Appropriately Experiencing & Letting Go of Anger (Free Podcast) | Borderline Personality Disorder
Anger. It’s one of those emotions that is usually judged as “bad” or “unacceptable.” According to the therapist in my IOP group yesterday, it’s actually a sign of mental health to experience a full range of emotions, including anger.
Why does anger scare us so much?
In my personal experience, I did not have anyone model appropriate experiencing and expressing of anger when I was growing up. My father would often become angry, and this would soon be followed by him acting out in violent ways.
I learned to suppress my anger very young. I was afraid of becoming like him. Anger seemed quite dangerous to me. Because of that, all of those moments when my gut intuitively knew that anger would be the cleansing emotion for the situation — the emotion that would help me process through a situation and motivate me to make changes to help me through, I unconsciously suppressed it. I bottled it all up inside.
That can only work for so long, as I’ve recently found out.
In my early to mid-twenties, anger showed up for me in many inappropriate ways. My words to others could become very cruel and even abusive. I broke things. I drove recklessly. It was so important for me to be right that I would carelessly use words to hurt others, thinking that somehow, in being vicious and tearing others down, I had “won.” I eventually came to hate myself for behaving this way. I would experience self-loathing that often led to suicidal thoughts, and I would choose behaviors that were self-destructing or sabotaging, justifying that I deserved it because of the terrible person I was.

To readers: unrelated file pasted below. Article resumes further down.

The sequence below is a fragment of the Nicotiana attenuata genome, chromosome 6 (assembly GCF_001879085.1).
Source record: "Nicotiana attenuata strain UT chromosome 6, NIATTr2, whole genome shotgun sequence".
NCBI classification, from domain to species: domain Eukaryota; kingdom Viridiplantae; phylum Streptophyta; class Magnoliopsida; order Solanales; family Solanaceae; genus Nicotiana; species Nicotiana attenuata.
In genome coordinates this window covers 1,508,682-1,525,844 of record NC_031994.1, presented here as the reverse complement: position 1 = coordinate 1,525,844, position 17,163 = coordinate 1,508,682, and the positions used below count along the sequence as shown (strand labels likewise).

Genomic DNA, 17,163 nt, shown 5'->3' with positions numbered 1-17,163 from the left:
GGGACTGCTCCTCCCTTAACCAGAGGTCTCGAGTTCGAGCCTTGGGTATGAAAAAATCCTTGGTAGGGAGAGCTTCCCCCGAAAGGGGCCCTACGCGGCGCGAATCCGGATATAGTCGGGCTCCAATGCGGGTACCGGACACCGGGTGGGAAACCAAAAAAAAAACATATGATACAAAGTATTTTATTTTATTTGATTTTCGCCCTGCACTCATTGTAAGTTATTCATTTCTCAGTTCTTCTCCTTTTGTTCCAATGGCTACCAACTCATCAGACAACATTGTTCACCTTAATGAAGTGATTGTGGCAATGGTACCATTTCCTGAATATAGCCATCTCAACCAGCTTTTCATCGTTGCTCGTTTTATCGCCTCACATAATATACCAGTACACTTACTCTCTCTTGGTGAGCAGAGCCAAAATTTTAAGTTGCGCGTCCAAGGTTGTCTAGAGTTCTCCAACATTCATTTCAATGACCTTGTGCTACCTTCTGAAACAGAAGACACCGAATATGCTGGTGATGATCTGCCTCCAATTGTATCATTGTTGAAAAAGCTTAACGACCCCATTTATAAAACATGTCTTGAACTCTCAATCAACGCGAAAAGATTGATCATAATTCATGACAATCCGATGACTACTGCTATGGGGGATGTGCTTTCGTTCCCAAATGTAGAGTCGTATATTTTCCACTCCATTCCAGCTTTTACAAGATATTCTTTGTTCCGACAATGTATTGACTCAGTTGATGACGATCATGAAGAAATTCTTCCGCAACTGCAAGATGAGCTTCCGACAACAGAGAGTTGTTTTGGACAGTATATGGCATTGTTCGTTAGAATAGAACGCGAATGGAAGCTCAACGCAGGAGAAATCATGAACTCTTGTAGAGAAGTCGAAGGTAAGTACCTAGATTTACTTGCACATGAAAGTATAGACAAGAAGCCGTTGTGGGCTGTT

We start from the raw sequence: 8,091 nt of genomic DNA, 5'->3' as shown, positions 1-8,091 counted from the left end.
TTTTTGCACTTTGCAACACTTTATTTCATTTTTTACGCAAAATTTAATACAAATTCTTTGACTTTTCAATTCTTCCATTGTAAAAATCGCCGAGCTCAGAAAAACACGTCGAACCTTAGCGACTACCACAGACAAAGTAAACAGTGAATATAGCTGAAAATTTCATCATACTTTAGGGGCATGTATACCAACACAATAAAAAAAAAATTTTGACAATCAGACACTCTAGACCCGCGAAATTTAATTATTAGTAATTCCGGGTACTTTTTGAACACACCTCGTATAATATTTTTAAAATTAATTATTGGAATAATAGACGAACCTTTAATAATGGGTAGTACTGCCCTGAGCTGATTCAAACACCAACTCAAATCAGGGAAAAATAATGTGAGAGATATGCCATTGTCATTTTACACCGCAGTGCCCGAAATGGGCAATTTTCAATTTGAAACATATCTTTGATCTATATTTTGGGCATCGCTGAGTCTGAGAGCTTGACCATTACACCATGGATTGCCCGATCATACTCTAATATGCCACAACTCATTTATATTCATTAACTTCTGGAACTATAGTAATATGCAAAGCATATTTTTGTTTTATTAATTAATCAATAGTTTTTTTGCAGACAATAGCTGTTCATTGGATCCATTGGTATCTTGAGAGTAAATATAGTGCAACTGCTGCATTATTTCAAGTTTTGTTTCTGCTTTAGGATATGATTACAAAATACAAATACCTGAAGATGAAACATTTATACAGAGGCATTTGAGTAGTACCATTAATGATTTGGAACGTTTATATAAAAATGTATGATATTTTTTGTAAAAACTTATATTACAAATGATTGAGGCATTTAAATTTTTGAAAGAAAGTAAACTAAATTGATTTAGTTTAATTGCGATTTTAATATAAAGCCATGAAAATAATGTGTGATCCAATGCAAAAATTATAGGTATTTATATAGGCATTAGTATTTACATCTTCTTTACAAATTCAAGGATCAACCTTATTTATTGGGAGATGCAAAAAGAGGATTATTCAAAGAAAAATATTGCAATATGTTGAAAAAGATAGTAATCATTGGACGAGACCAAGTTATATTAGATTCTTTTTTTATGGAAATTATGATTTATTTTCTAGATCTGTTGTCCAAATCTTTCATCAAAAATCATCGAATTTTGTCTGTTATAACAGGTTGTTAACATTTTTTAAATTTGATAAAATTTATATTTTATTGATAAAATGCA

I look back at that girl in her twenties with compassion now. She didn’t know any better. She had been taught that anger was a dangerous emotion, so she suppressed it. When she finally began allowing herself to express it, she had no model for appropriately doing so and was destructive, just as she had learned from the people closest to her when she was a child.
She then retreated in shame and suppressed her emotions again. This past summer, now in my mid-thirties, I experienced a resurfacing of the emotion of Anger. It peeked it’s head out once again, hoping to find safety. It sensed that now might be a safe time to reappear. It wanted to be noticed, validated, and processed.
I am learning that the best way to deal with my anger is to take a break, calm down a bit, and then try to resolve the issue that is causing me to feel angry. If resolution is not possible (and even sometimes when it is), I practice Opposite Action by:
Gently avoiding the person I’m angry with, rather than attacking them in any way. During this time, I take a break and slow down my breathing
This one really gets me, but it is suggested by Dr. Linehan (and has actually worked): Do something a little bit nice. This can be something simple, such as using a calm, gentle tone of voice.
I’m finding that holding on to anger is like punishing myself. It’s not as if the other person is affected or the situation changes by me suffering and holding onto such an intense emotion. I wanted to find a way to help calm and even release some of the anger appropriately. In my search, I came across this free podcast on Anger and Forgiveness.
Click HERE to listen to it. I found it really calming and ended up falling asleep during the affirmations part last night. I look forward to your thoughts.
What are your experiences with anger? Did you have good role models for experiencing and expressing this emotion? How do you express your anger when it shows up?
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